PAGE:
An orange tree growing in a pot
Home - Garden
Here's How
A Few Clothespins Can Help Your Fruit Tree Thrive
By attaching wooden or plastic, spring-loaded clothespins to the first-season sapling branches of your fruit trees, you can train them to grow horizontally instead of vertically.
This horizontal growth is crucial for earlier and more abundant fruit production, as it helps differentiate the fruit-bearing branches from the central trunk of the tree.
The method involves clipping the clothespin to the desired branch, ensuring it faces upwards. Then, gently bend the branch downwards until it can be secured to the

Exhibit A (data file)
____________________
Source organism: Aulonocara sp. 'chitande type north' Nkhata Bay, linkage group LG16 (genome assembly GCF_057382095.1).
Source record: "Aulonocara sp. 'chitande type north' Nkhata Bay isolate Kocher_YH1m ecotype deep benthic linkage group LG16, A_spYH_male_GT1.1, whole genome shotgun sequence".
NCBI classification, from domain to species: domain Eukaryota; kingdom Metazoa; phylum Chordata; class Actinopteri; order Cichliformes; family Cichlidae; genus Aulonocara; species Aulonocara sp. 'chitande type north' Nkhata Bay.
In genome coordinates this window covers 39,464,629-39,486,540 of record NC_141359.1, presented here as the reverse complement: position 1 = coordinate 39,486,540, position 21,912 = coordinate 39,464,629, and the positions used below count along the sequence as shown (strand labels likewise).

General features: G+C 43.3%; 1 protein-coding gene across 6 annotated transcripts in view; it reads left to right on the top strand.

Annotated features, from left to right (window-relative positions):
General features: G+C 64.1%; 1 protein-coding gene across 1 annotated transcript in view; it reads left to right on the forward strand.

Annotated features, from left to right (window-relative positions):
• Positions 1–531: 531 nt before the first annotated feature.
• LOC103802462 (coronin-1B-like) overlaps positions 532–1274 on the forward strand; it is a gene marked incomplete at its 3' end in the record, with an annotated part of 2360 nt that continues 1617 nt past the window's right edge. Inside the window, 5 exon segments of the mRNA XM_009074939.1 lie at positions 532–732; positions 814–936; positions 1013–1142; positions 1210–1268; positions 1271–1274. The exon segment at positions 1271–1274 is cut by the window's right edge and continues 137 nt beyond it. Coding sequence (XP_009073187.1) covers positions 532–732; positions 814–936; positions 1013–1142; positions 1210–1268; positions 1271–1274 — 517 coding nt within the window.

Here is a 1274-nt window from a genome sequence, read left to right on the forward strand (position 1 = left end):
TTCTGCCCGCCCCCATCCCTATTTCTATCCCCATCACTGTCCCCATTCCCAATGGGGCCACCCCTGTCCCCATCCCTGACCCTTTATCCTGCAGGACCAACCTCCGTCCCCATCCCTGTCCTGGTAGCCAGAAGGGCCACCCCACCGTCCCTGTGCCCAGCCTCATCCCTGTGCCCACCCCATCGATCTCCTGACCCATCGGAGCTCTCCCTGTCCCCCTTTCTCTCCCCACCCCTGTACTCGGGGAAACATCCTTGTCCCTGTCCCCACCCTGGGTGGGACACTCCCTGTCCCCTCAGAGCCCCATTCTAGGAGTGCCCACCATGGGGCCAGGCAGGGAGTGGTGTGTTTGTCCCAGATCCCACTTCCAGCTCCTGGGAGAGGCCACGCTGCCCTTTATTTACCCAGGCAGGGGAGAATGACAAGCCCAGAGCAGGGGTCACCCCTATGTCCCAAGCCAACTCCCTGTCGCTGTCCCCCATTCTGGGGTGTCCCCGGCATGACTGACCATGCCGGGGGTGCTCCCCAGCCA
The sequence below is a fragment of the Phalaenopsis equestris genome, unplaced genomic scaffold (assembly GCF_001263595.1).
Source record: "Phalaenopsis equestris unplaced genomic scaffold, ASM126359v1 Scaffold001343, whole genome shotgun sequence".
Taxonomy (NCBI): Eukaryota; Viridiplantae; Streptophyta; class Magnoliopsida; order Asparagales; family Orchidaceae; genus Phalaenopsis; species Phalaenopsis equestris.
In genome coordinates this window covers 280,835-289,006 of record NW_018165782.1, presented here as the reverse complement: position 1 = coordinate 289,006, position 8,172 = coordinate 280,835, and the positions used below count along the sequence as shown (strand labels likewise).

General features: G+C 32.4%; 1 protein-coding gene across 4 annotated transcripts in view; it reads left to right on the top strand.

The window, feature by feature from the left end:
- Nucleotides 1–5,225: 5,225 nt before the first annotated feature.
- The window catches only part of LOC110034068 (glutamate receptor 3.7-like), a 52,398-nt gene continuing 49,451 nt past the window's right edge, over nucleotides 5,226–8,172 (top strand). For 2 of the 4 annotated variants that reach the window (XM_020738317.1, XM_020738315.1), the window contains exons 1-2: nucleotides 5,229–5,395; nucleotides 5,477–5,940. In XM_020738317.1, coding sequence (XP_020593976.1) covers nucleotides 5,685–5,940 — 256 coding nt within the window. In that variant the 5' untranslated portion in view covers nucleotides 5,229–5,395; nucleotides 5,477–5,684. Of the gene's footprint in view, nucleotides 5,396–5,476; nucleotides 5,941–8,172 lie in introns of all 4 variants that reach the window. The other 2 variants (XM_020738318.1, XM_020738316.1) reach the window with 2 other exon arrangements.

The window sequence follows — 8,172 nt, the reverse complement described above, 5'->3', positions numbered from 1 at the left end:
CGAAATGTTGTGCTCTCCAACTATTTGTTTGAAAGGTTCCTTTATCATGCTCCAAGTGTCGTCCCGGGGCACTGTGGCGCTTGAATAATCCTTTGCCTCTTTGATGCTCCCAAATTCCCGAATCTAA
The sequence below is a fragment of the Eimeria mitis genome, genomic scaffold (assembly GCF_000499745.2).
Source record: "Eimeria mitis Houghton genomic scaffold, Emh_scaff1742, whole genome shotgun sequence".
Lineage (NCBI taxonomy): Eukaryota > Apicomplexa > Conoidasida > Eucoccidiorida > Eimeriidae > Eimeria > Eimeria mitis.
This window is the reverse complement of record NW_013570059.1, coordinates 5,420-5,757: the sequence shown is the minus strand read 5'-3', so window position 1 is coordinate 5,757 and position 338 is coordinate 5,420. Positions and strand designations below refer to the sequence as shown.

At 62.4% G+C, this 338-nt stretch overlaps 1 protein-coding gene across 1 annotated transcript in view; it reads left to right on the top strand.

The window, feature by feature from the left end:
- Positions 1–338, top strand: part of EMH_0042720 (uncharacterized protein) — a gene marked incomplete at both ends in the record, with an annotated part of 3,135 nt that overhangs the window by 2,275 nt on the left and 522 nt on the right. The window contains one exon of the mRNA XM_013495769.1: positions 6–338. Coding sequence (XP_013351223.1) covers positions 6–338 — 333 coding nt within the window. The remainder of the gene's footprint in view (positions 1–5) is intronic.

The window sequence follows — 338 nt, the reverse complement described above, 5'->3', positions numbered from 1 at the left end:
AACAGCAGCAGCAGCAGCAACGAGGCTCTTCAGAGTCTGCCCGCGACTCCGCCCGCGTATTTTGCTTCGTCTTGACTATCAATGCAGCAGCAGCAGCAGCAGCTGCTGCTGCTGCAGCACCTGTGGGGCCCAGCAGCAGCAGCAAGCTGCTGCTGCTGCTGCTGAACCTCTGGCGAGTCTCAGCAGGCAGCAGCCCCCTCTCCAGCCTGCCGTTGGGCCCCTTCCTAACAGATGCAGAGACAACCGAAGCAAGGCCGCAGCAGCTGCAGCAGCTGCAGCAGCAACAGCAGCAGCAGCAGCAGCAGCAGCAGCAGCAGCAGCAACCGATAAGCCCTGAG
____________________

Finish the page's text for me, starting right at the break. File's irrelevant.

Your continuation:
central leader.
The aim is to achieve an angle of 45 to 90 degrees from the trunk. For younger trees with thinner trunks, the clothespin can alternatively be attached to the trunk.
Moreover, this technique is also adaptable for older branches. Just attach one end of the peg to the branch and the other to a small weight to guide the
branch downwards.
The clothespins should be removed either two to three weeks after attachment or at the end of the first season, depending on how well the branches have been trained.